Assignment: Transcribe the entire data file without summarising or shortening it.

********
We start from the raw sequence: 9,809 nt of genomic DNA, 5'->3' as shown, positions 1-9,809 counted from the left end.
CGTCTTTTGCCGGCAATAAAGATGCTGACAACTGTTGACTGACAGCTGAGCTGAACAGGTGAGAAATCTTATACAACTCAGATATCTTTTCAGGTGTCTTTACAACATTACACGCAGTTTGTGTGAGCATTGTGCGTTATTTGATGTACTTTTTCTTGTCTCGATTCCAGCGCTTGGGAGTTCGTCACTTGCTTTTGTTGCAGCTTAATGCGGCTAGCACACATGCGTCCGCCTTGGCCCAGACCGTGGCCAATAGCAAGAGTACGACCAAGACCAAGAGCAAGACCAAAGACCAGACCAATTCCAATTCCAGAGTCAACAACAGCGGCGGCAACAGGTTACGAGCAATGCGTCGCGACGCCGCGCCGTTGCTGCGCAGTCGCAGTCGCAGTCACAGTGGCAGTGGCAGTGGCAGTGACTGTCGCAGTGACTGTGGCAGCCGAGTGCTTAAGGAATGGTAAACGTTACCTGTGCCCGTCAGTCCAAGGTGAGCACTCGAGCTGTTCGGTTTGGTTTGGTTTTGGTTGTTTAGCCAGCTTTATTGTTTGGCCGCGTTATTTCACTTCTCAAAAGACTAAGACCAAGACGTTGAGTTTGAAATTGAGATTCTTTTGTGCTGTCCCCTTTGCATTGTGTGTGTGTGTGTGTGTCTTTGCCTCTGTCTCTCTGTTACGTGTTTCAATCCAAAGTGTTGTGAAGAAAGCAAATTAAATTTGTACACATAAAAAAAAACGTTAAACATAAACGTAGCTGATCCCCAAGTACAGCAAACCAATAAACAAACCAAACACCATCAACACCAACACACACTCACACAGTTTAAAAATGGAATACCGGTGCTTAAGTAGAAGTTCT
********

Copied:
We start from the raw sequence: 9,809 nt of genomic DNA, 5'->3' as shown, positions 1-9,809 counted from the left end.
CGTCTTTTGCCGGCAATAAAGATGCTGACAACTGTTGACTGACAGCTGAGCTGAACAGGTGAGAAATCTTATACAACTCAGATATCTTTTCAGGTGTCTTTACAACATTACACGCAGTTTGTGTGAGCATTGTGCGTTATTTGATGTACTTTTTCTTGTCTCGATTCCAGCGCTTGGGAGTTCGTCACTTGCTTTTGTTGCAGCTTAATGCGGCTAGCACACATGCGTCCGCCTTGGCCCAGACCGTGGCCAATAGCAAGAGTACGACCAAGACCAAGAGCAAGACCAAAGACCAGACCAATTCCAATTCCAGAGTCAACAACAGCGGCGGCAACAGGTTACGAGCAATGCGTCGCGACGCCGCGCCGTTGCTGCGCAGTCGCAGTCGCAGTCACAGTGGCAGTGGCAGTGGCAGTGACTGTCGCAGTGACTGTGGCAGCCGAGTGCTTAAGGAATGGTAAACGTTACCTGTGCCCGTCAGTCCAAGGTGAGCACTCGAGCTGTTCGGTTTGGTTTGGTTTTGGTTGTTTAGCCAGCTTTATTGTTTGGCCGCGTTATTTCACTTCTCAAAAGACTAAGACCAAGACGTTGAGTTTGAAATTGAGATTCTTTTGTGCTGTCCCCTTTGCATTGTGTGTGTGTGTGTGTGTCTTTGCCTCTGTCTCTCTGTTACGTGTTTCAATCCAAAGTGTTGTGAAGAAAGCAAATTAAATTTGTACACATAAAAAAAAACGTTAAACATAAACGTAGCTGATCCCCAAGTACAGCAAACCAATAAACAAACCAAACACCATCAACACCAACACACACTCACACAGTTTAAAAATGGAATACCGGTGCTTAAGTAGAAGTTCT